The 250 MM Spider Sequence II is a really uncommon Ferrari, particularly contemplating its coachwork. Of simply 31 examples constructed, 20 wore Pininfarina Berlinetta (coupe) our bodies, whereas 13 have been bodied by Vignale, all however one in spider kind. Alfredo Vignale was a grasp coachbuilder, and his carrozzeria hammered our bodies for about 155 competitors and road-going Ferraris in interval. These automobiles bear the signature of designer Giovanni Michelotti, an undisputed grasp whose pen designed cars for a lot of marques of the day and within the following decade. His Fifties aesthetic is notable for its rounded, compact proportions, oval portholes, triangular rear-fender openings and capacious grilles—Michelotti was a trendsetter many years earlier than the “grille wars” of the twenty first century.

A close-up of the front grille on a 1953 Ferrari 250 MM Spider Series II.

Designer Giovanni Michelotti’s Fifties aesthetic is particularly evident on this Ferrari’s rounded, compact proportions and capacious grille.

This automobile, chassis No. 0274 MM, was the primary of three examples constructed with a staggered seat association and long-range 150-liter gas tank, all doubtless specified by the unique proprietor, Florentine racing driver Piero Scotti. He entered the Ferrari within the 1953 Mille Miglia and Targa Florio, failing to complete both occasion attributable to mechanical points. However the automobile continued to compete and went on to attain appreciable success in its debut 12 months earlier than being owned and raced by notable drivers all through the late Fifties, together with quite a lot of Brazilian homeowners.

The interior of a 1953 Ferrari 250 MM Spider Series II.

Chassis No. 0274 MM was the primary of three examples constructed with a staggered seat association.

Lastly coming to america, No. 0274 MM had subsequent homeowners and was ultimately acquired by famed Ferrari historian Jess Pourret. Throughout his stewardship, the automobile was restored and a spare engine block, later stamped with the unique serial quantity, was put in. This authentic block, stamped with inside No. 018, was retained and accompanies the car right now. The automobile has additionally been documented by Ferrari Historian Marcel Massini.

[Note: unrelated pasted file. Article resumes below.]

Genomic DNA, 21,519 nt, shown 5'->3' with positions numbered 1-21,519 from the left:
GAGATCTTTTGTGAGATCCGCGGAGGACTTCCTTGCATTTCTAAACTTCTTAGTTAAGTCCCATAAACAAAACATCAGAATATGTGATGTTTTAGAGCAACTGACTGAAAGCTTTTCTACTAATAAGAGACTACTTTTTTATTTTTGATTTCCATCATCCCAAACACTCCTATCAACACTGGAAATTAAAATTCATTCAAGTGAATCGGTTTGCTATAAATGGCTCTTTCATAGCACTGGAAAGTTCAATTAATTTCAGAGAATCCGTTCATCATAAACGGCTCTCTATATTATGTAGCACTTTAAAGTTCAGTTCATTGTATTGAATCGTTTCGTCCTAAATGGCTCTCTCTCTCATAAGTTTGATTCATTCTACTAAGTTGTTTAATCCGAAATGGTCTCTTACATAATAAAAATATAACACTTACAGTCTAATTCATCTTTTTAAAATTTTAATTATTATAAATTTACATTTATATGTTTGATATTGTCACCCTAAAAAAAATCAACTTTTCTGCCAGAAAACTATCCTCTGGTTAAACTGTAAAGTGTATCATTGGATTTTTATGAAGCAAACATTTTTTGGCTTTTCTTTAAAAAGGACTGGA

A 1953 Ferrari 250 MM Spider Series II with coachwork by Vignale.

Florentine racing driver Piero Scotti entered the Ferrari within the 1953 Mille Miglia and Targa Florio.

Whether or not a valuable ruby or a superb pink vehicle, the valuation of any beautiful jewel is in the end depending on the response of the collector market on the very second the gavel hovers. Gooding & Firm estimates this Ferrari gem to convey between $3 million and $5 million. As with so many rarities when appraised looking back, it’s straightforward to think about these estimates seeming laughably modest within the years to return.

Click on here for extra images of this 1953 Ferrari 250 MM Spider Sequence II.

A 1953 Ferrari 250 MM Spider Series II with coachwork by Vignale.

The 1953 Ferrari 250 MM Spider Sequence II being auctioned by Gooding & Firm on March 3, 2023.